This past month, Graduate Student Sal Cipriano published an article in The Scottish Historical Review, called “The Scottish Universities and Opposition to the National Covenant, 1638”. Below is a link to the journal’s website and his abstract.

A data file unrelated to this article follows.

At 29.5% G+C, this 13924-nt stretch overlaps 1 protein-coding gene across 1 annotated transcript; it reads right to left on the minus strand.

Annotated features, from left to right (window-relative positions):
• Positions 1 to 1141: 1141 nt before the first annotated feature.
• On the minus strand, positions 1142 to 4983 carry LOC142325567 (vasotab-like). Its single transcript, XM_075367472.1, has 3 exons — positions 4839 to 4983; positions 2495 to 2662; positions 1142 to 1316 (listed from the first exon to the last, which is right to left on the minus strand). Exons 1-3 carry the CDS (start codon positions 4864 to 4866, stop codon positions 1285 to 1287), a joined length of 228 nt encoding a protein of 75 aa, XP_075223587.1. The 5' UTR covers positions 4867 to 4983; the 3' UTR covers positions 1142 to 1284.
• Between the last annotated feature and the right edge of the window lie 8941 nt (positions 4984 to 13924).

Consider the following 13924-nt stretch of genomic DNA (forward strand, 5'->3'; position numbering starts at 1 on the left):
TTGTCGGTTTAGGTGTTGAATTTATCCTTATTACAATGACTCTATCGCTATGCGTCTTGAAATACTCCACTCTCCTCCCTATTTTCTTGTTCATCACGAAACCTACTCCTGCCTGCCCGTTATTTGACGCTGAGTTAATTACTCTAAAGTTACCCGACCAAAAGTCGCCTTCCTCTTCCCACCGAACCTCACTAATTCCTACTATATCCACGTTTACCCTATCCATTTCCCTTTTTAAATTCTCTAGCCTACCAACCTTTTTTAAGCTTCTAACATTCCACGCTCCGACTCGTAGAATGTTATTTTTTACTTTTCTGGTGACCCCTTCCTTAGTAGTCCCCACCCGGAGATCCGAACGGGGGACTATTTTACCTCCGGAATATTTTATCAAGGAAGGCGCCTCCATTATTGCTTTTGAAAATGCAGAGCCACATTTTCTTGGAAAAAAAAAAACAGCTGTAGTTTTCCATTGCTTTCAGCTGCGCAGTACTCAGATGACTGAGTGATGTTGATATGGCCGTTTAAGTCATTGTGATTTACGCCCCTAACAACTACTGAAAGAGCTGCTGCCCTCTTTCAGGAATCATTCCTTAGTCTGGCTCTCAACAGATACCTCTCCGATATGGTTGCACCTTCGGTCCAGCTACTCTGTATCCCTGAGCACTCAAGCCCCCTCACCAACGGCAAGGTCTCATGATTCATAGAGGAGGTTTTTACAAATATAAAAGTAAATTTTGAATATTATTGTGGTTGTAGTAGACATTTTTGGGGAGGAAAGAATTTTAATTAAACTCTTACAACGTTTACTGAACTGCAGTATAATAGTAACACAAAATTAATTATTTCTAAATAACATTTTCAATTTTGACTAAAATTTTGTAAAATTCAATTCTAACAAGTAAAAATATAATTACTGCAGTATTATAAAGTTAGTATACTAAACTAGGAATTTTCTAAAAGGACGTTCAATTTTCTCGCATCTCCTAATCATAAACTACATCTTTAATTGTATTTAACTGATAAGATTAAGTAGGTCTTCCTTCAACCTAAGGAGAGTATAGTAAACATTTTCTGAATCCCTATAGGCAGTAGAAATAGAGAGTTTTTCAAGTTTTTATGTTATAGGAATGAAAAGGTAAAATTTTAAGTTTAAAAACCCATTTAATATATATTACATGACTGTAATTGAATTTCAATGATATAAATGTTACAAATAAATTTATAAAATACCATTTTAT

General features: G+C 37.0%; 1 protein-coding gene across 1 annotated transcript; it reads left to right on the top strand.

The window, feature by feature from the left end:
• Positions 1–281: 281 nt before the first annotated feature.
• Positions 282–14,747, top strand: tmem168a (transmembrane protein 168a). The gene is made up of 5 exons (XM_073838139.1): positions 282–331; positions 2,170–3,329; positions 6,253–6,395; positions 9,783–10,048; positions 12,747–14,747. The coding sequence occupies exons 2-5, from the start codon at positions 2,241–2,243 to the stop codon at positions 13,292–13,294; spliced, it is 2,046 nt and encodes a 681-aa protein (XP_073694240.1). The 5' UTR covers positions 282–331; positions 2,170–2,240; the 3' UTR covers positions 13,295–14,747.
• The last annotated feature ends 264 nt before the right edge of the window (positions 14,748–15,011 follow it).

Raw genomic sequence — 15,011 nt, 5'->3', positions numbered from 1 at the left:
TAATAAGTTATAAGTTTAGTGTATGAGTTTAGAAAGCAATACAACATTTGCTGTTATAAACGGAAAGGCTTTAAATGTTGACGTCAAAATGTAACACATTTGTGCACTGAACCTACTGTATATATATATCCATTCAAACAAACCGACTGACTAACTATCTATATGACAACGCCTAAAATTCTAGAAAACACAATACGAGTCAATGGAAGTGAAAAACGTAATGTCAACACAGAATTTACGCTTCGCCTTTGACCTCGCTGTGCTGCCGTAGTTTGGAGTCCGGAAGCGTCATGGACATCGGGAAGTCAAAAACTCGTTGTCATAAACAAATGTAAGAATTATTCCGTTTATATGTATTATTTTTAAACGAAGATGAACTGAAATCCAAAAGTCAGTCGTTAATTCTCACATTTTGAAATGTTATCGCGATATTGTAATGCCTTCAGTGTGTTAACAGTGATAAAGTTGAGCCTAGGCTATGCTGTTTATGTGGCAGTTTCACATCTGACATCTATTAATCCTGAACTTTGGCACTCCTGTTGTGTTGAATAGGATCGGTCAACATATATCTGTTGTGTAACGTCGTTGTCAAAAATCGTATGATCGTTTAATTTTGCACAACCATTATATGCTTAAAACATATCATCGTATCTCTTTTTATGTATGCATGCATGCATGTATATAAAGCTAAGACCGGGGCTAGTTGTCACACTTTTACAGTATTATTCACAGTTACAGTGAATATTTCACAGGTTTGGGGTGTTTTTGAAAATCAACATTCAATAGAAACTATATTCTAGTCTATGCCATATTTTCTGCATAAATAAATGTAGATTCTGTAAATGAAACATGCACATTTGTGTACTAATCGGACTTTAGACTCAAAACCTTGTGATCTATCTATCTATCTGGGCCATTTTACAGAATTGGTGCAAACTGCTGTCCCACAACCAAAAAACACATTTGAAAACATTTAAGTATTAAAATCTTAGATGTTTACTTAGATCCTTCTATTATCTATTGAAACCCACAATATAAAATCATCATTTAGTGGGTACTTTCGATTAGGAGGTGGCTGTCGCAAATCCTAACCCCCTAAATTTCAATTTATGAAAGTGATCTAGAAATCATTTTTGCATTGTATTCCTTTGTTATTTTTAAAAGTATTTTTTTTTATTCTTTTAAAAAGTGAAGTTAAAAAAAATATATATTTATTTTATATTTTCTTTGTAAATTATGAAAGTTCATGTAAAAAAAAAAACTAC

This study examines the initial opposition to the National Covenant from the masters of the universities of St Andrews, Glasgow and Aberdeen in 1638. It has generally been assumed that opposition to the Covenant among the intellectual elite was confined to the Aberdeen Doctors. The resistance in universities, however, was much more extensive. Only Edinburgh University, located in Scotland’s revolutionary centre, supported the covenanting movement from the outset. In elucidating the widespread nature of opposition in universities, this article draws on a corpus of previously overlooked manuscript and printed sources, especially pertaining to the covenanters’ debates with intransigent academics at St Andrews and Glasgow, before setting the Aberdeen Doctors’ resistance within the context of this wider academic hostility to the covenanting movement over the course of 1638. Though the universities’ resistance was by no means coordinated, it, nevertheless, represented a pressing concern as the covenanters pursued a national movement. In examining these early intellectual arguments against the Covenant, this article illuminates university masters’ stark differences with the covenanters over the nature of kingly authority, church government and religious ceremony. Because the universities trained Scotland’s ministry and magistracy, these intellectual disagreements had pressing consequences. Thus, far from a minor encumbrance to the covenanting movement in 1638 that resulted in the subscriptions of the masters of Glasgow and St Andrews and the purge of the Aberdeen Doctors, the universities’ resistance to the Covenant proved foundational to the covenanters’ subsequent aggressive supervision of higher education within the construction of their fledgling confessional state in the 1640s.